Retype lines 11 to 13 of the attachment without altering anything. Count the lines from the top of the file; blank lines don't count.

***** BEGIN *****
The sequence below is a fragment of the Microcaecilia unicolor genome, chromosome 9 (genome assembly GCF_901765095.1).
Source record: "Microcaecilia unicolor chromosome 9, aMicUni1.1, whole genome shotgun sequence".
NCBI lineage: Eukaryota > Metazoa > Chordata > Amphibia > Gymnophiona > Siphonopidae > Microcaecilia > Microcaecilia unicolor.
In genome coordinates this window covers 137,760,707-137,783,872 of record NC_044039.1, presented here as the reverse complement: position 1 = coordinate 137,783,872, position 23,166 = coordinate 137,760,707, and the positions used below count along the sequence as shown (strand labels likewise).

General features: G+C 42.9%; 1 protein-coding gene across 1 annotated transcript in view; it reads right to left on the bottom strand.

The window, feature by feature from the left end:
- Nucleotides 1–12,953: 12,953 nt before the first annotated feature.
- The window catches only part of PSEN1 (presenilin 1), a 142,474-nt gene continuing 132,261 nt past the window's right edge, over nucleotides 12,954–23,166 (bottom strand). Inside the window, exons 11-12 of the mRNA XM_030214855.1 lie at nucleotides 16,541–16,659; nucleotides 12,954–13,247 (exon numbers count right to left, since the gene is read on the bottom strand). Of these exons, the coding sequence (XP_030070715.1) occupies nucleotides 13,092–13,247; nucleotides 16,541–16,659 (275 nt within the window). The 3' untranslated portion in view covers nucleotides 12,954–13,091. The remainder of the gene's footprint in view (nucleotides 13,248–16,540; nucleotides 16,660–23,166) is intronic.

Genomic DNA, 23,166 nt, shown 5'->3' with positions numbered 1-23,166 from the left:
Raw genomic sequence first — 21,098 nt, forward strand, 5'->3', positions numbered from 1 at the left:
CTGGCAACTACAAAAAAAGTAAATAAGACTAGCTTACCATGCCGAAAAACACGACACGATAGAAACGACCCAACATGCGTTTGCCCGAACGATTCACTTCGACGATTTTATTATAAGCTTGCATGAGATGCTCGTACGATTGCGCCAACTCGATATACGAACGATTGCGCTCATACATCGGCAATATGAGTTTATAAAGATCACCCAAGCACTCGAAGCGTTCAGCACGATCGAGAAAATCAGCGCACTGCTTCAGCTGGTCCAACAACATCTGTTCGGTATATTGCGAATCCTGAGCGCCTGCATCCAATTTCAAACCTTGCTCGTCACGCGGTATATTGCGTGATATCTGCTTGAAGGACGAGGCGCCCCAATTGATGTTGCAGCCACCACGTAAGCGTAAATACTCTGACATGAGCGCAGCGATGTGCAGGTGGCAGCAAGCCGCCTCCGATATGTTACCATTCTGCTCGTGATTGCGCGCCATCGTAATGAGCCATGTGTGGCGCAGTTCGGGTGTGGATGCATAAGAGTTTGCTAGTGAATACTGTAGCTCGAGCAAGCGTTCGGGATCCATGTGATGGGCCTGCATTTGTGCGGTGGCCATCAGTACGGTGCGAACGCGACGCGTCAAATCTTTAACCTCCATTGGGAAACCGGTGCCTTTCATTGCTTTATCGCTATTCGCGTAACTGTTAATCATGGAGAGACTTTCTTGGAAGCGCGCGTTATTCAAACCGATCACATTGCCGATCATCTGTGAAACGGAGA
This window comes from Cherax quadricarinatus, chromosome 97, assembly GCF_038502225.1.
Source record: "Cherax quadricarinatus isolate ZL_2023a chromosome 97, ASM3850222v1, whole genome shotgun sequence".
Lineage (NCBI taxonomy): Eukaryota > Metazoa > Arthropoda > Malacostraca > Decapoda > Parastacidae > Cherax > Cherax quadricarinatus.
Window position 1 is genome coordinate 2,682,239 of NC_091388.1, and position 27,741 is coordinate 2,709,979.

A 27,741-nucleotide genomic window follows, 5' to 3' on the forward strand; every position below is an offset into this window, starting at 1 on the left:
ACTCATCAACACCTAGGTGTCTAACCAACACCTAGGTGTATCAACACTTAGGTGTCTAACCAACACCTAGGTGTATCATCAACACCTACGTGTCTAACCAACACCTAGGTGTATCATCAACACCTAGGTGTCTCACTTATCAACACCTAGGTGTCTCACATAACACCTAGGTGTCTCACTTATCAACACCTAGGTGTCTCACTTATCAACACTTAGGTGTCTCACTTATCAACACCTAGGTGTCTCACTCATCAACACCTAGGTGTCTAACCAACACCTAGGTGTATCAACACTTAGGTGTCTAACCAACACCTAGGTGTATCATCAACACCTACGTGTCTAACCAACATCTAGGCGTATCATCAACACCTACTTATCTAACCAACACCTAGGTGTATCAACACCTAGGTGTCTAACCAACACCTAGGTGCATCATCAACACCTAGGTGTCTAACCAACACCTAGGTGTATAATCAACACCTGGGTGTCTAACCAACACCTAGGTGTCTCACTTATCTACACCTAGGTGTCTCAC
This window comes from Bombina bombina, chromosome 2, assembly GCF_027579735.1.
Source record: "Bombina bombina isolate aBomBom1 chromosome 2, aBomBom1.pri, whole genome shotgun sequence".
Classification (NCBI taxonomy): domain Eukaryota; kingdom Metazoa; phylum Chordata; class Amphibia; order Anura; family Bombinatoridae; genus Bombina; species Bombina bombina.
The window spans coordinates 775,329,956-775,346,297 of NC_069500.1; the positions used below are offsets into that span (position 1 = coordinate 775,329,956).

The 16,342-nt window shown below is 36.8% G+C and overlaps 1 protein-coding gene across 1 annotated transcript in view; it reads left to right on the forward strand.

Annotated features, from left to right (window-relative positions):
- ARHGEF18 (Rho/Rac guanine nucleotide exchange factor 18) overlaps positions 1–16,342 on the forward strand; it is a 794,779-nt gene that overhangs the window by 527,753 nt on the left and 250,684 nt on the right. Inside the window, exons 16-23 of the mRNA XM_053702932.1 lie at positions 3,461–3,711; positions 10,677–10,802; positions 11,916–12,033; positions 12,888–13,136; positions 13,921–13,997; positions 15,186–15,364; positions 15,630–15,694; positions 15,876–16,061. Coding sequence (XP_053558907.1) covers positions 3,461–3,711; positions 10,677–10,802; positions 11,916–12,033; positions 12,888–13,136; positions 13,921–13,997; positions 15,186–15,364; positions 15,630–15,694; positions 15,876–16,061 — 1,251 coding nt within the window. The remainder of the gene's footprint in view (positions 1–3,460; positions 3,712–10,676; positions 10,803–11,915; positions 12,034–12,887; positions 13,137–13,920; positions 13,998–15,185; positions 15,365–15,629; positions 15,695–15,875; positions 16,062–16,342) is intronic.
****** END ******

CTGGCAACTACAAAAAAAGTAAATAAGACTAGCTTACCATGCCGAAAAACACGACACGATAGAAACGACCCAACATGCGTTTGCCCGAACGATTCACTTCGACGATTTTATTATAAGCTTGCATGAGATGCTCGTACGATTGCGCCAACTCGATATACGAACGATTGCGCTCATACATCGGCAATATGAGTTTATAAAGATCACCCAAGCACTCGAAGCGTTCAGCACGATCGAGAAAATCAGCGCACTGCTTCAGCTGGTCCAACAACATCTGTTCGGTATATTGCGAATCCTGAGCGCCTGCATCCAATTTCAAACCTTGCTCGTCACGCGGTATATTGCGTGATATCTGCTTGAAGGACGAGGCGCCCCAATTGATGTTGCAGCCACCACGTAAGCGTAAATACTCTGACATGAGCGCAGCGATGTGCAGGTGGCAGCAAGCCGCCTCCGATATGTTACCATTCTGCTCGTGATTGCGCGCCATCGTAATGAGCCATGTGTGGCGCAGTTCGGGTGTGGATGCATAAGAGTTTGCTAGTGAATACTGTAGCTCGAGCAAGCGTTCGGGATCCATGTGATGGGCCTGCATTTGTGCGGTGGCCATCAGTACGGTGCGAACGCGACGCGTCAAATCTTTAACCTCCATTGGGAAACCGGTGCCTTTCATTGCTTTATCGCTATTCGCGTAACTGTTAATCATGGAGAGACTTTCTTGGAAGCGCGCGTTATTCAAACCGATCACATTGCCGATCATCTGTGAAACGGAGA
This window comes from Cherax quadricarinatus, chromosome 97, assembly GCF_038502225.1.
Source record: "Cherax quadricarinatus isolate ZL_2023a chromosome 97, ASM3850222v1, whole genome shotgun sequence".